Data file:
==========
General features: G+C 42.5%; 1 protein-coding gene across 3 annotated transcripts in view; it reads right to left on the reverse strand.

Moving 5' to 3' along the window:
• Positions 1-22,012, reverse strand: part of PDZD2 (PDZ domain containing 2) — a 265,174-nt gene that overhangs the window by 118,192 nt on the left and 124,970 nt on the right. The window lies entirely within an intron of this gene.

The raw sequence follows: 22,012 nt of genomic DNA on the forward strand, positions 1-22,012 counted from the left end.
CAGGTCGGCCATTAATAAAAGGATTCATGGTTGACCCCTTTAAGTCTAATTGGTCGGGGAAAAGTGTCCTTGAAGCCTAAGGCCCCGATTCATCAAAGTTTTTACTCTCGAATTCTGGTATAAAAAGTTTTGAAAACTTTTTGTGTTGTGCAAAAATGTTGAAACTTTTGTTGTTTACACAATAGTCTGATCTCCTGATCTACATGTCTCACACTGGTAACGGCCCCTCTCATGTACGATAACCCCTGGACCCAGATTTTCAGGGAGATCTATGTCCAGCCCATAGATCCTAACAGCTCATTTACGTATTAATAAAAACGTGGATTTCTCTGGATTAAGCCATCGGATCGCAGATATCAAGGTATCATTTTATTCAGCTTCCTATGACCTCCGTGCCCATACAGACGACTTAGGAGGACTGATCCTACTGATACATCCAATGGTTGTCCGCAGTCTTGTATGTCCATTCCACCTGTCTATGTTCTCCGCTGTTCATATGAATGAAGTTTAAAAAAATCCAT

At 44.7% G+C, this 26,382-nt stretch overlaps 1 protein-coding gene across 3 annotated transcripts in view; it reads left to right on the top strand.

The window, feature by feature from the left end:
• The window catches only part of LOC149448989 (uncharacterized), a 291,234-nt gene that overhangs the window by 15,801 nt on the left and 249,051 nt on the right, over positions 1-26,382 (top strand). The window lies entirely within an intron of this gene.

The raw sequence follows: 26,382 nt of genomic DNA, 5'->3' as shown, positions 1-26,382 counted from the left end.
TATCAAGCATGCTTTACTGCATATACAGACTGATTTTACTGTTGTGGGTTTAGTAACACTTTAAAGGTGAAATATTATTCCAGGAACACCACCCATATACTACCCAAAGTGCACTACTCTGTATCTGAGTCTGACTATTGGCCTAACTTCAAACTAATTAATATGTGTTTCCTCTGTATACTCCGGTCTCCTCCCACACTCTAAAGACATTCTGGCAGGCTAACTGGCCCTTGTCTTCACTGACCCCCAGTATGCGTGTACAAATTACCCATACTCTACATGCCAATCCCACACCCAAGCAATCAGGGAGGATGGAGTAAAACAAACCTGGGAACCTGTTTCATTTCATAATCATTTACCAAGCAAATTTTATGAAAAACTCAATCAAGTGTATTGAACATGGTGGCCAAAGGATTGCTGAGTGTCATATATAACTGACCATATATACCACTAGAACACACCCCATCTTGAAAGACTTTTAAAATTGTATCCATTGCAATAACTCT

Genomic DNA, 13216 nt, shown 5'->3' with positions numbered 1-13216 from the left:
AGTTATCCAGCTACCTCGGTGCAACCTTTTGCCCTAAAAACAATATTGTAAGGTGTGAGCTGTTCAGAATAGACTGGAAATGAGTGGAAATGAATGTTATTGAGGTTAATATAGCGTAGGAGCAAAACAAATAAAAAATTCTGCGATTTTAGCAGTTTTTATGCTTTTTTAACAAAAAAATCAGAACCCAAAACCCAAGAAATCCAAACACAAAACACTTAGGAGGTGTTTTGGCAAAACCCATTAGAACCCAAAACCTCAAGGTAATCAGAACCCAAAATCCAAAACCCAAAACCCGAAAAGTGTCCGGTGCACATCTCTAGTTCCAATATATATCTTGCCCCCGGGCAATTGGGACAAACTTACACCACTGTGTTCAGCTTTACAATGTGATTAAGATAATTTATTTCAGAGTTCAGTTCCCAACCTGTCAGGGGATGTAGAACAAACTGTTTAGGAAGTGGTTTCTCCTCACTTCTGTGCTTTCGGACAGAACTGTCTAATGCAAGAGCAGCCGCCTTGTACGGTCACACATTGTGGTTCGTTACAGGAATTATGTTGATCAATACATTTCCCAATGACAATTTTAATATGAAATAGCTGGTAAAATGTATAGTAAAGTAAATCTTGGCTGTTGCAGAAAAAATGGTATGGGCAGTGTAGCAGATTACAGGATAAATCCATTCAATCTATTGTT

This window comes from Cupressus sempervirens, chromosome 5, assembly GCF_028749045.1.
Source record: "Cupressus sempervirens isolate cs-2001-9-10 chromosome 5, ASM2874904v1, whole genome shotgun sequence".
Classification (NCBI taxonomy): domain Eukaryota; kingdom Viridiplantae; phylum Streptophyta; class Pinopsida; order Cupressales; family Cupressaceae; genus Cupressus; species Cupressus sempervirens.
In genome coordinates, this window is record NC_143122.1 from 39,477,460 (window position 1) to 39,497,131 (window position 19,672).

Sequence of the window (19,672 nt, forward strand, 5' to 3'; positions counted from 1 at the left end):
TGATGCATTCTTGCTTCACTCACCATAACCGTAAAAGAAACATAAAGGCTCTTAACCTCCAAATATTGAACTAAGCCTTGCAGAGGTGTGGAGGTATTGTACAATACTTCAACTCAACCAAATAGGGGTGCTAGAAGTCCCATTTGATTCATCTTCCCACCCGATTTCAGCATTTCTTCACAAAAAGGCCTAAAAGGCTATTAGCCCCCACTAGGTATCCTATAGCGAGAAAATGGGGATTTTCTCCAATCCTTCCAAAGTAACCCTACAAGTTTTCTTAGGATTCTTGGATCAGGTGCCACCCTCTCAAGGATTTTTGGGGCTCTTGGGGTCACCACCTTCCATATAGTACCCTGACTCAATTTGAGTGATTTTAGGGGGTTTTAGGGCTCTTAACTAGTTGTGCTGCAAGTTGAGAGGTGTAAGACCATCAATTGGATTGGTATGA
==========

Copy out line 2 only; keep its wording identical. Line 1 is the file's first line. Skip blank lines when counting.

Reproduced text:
Moving 5' to 3' along the window: